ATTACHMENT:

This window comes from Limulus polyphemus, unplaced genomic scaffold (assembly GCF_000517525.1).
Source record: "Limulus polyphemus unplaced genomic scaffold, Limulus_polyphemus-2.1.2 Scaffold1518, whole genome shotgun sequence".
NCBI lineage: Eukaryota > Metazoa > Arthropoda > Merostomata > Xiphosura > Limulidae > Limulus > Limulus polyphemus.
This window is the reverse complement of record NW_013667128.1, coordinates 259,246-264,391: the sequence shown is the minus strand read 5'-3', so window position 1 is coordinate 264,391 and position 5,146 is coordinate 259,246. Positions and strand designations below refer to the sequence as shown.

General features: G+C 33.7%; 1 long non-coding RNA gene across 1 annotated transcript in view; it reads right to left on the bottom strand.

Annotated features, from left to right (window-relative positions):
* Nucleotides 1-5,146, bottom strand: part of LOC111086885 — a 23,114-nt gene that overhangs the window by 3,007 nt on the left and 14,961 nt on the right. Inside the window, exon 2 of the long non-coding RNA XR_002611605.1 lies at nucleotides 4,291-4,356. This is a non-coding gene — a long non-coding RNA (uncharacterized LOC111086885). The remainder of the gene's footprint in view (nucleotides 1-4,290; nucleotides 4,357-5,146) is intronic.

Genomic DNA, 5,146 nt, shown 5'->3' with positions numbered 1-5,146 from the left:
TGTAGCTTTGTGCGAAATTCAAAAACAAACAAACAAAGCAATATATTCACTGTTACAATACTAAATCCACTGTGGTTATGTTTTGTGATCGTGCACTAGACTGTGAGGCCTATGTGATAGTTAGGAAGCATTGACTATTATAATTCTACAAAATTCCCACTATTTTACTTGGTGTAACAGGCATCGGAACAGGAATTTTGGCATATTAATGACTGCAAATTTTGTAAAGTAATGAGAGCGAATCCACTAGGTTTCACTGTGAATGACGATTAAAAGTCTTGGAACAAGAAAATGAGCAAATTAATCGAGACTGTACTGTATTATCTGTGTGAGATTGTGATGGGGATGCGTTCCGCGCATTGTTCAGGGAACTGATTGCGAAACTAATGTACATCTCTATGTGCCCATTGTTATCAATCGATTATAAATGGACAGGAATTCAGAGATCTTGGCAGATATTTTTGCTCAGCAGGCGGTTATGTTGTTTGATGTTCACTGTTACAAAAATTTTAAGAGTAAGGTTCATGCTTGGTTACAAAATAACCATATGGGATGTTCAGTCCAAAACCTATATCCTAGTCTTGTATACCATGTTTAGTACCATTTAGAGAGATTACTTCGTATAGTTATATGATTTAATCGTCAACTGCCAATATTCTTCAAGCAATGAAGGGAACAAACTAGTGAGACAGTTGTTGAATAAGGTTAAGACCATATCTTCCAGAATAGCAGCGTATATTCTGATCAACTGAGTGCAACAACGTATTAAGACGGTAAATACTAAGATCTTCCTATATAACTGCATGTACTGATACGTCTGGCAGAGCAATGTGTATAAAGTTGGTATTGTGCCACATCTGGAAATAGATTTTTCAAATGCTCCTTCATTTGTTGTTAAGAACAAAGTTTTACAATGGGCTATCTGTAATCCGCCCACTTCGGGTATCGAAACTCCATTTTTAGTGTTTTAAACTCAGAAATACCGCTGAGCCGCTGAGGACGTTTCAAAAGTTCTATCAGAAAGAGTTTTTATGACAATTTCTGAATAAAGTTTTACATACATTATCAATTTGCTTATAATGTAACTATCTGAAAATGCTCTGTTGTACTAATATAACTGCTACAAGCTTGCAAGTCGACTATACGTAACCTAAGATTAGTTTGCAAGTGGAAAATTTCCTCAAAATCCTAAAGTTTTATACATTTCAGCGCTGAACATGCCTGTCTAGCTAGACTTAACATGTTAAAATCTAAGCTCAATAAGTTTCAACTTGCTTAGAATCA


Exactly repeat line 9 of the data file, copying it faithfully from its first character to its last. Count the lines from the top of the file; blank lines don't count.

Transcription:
TGTAGCTTTGTGCGAAATTCAAAAACAAACAAACAAAGCAATATATTCACTGTTACAATACTAAATCCACTGTGGTTATGTTTTGTGATCGTGCACTAGACTGTGAGGCCTATGTGATAGTTAGGAAGCATTGACTATTATAATTCTACAAAATTCCCACTATTTTACTTGGTGTAACAGGCATCGGAACAGGAATTTTGGCATATTAATGACTGCAAATTTTGTAAAGTAATGAGAGCGAATCCACTAGGTTTCACTGTGAATGACGATTAAAAGTCTTGGAACAAGAAAATGAGCAAATTAATCGAGACTGTACTGTATTATCTGTGTGAGATTGTGATGGGGATGCGTTCCGCGCATTGTTCAGGGAACTGATTGCGAAACTAATGTACATCTCTATGTGCCCATTGTTATCAATCGATTATAAATGGACAGGAATTCAGAGATCTTGGCAGATATTTTTGCTCAGCAGGCGGTTATGTTGTTTGATGTTCACTGTTACAAAAATTTTAAGAGTAAGGTTCATGCTTGGTTACAAAATAACCATATGGGATGTTCAGTCCAAAACCTATATCCTAGTCTTGTATACCATGTTTAGTACCATTTAGAGAGATTACTTCGTATAGTTATATGATTTAATCGTCAACTGCCAATATTCTTCAAGCAATGAAGGGAACAAACTAGTGAGACAGTTGTTGAATAAGGTTAAGACCATATCTTCCAGAATAGCAGCGTATATTCTGATCAACTGAGTGCAACAACGTATTAAGACGGTAAATACTAAGATCTTCCTATATAACTGCATGTACTGATACGTCTGGCAGAGCAATGTGTATAAAGTTGGTATTGTGCCACATCTGGAAATAGATTTTTCAAATGCTCCTTCATTTGTTGTTAAGAACAAAGTTTTACAATGGGCTATCTGTAATCCGCCCACTTCGGGTATCGAAACTCCATTTTTAGTGTTTTAAACTCAGAAATACCGCTGAGCCGCTGAGGACGTTTCAAAAGTTCTATCAGAAAGAGTTTTTATGACAATTTCTGAATAAAGTTTTACATACATTATCAATTTGCTTATAATGTAACTATCTGAAAATGCTCTGTTGTACTAATATAACTGCTACAAGCTTGCAAGTCGACTATACGTAACCTAAGATTAGTTTGCAAGTGGAAAATTTCCTCAAAATCCTAAAGTTTTATACATTTCAGCGCTGAACATGCCTGTCTAGCTAGACTTAACATGTTAAAATCTAAGCTCAATAAGTTTCAACTTGCTTAGAATCA